Stress, either physiological or biological, is an organism’s response to a stressor such as an environmental condition. Stress is the body’s method of reacting to a condition such as a threat, challenge, or physical and psychological barrier. But beyond a certain point, stress stops being helpful and starts causing major damage to your health, mood, productivity, relationships, and your quality of life.
Stress is acute when it is short term, which happens due to mild condition bothering us, it remains for a while and then goes away, also known as stress response but it becomes chronic, when it is long lasting and may prolong for a week or more. When it lasts for a month or more the person becomes habitual of remaining in stress as the unmanaged stress may change the biochemistry of the body and it may lead to physical and mental health problems.
Science behind stress:
When a situation occurs and the information is sent to the brain to identify, if brain identifies it as a threat or danger the sympathetic nervous system becomes awakened, and as a defense, it alerts the endocrine system to release a set of hormones including adrenaline, non-adrenaline, and cortisol leading to flight-fight or freezes response which is a normal stress response leading to increased heart rate, respiratory rate, muscles get tensed and the immune system becomes activated. The liver releases glucose to provide more energy and the non-essential functions shut down, when the dangerous situation is over the brain and body return to normal. This is acute stress. What most of us are facing today is chronic stress, due to the busy rat race, unhealthy lifestyles, lack of proper sleep, competition, and life-threatening global pandemic like COVID -19, the drip-drip effect of the stress response has put our nervous system on continuous stress and it has forgotten to relax. This in turn has increased sleep problems, migraine, exhaustion, panic attack, anxiety disorder, depression, and reduced immunity. It has also affected productivity, lack of motivation, emotional eating, substance abuse, and changes in sex drive.
Stress can damage three key areas of brain – the Hippocampus, Limbic system and Pre-frontal cortex. This leads to problems in performing, executing functions, memory, emotional regulation and decision making, fears and anxiety causing panic attack.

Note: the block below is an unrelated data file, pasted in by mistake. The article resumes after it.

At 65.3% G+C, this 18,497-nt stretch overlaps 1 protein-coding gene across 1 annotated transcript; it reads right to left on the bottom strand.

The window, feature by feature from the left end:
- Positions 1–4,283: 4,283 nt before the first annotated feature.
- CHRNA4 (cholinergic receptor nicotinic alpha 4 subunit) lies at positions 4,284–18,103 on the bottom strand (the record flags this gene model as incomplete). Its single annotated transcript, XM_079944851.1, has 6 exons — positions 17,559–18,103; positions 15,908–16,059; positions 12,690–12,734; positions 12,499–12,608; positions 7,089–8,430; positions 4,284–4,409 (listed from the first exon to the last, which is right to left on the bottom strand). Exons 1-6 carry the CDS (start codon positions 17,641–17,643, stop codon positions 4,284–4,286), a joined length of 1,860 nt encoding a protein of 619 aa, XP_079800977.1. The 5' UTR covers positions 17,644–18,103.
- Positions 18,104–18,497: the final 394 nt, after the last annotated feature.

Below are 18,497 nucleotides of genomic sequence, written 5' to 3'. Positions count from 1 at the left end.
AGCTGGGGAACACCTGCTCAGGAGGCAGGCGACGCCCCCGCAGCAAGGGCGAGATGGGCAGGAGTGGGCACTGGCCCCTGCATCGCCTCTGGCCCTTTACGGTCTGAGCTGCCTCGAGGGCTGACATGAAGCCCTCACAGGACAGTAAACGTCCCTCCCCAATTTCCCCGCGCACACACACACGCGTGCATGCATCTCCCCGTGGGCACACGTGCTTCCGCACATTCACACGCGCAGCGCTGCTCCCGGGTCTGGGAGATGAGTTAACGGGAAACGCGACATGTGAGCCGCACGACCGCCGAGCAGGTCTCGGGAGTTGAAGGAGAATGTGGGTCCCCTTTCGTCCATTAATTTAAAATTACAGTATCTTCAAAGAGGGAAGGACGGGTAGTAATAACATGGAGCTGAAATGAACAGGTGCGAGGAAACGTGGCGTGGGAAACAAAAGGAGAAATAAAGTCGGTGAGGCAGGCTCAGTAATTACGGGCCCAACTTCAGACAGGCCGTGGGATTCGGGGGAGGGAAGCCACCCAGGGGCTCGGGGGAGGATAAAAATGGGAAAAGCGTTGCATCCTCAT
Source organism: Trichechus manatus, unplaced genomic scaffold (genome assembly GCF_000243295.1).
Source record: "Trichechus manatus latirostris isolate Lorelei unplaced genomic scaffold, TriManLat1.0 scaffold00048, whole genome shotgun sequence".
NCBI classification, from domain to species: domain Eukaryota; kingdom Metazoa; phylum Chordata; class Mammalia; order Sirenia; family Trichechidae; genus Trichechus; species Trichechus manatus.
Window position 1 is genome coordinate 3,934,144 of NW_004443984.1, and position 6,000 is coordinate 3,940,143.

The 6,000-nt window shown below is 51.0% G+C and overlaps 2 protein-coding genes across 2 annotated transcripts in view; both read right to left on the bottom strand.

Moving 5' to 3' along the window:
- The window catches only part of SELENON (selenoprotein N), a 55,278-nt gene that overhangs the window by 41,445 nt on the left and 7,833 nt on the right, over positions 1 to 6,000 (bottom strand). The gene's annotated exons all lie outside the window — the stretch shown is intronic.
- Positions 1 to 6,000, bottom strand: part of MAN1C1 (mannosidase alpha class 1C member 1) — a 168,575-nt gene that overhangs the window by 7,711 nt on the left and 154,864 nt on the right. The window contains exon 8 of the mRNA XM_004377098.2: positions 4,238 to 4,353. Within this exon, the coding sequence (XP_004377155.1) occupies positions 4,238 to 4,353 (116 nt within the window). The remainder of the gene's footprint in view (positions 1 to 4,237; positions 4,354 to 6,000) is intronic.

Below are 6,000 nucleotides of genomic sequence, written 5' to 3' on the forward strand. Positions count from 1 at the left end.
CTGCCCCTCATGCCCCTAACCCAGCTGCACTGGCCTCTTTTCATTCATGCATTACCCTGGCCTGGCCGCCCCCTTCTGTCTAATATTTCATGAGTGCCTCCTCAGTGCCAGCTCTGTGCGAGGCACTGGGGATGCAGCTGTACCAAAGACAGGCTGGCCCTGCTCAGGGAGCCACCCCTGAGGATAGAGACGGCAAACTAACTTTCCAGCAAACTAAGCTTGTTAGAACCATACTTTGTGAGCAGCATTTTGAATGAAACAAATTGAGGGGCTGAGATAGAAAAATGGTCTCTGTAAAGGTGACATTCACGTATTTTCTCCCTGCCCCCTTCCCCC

It is now well known that if we manage our stress in a healthy way we can prevent damage to our body and brain. When we consciously choose to do something about our stress we can have a healthy brain.
So the first step is to identify your stress triggers that start the stress response, this may be —physical (fever, pain, illness), social and emotional (family demands, relationship issues, disorganized, work disharmony, job and money related concerns, changes in your life situations), environmental (change of place, loss of a messy home, weather conditions, traffic situations), etc.
The second step is to take action to reduce the stress level. For example, if you know you have physical pain, go and seek advice from the doctor to reduce the stress caused by the pain.
The third step is to learn healthy coping mechanisms. Everyone faces stressful situations in life, we have seen that some people cope better than others as they have more resilience power. Their stress management (resilience) tool kit includes:
- Physical exercise
- Mindfulness exercises
- Healthy eating
- Adequate sleep
- Creative skills
- Good sense of humor
- Positive attitude
- Seek professional advice
Stressors may be different for each one of us but each one of us has the ability to learn the skill of resilience to protect our body and brain from the harmful effects of chronic stress. Let’s learn to take a deep breath to get energized with the natural resource available and slowly breathing out to release all the stress and unwanted energies out from every cell of our body. Train the mind to relax and learn to respond to the stressors in a positive way.
Sleep is very essential for our well-being, it affects almost every aspect of life from metabolism, to immune function, to mental health. It helps in regulating emotions, memory, and attention and learning. Sleep builds cognitive strength by repairing the cells.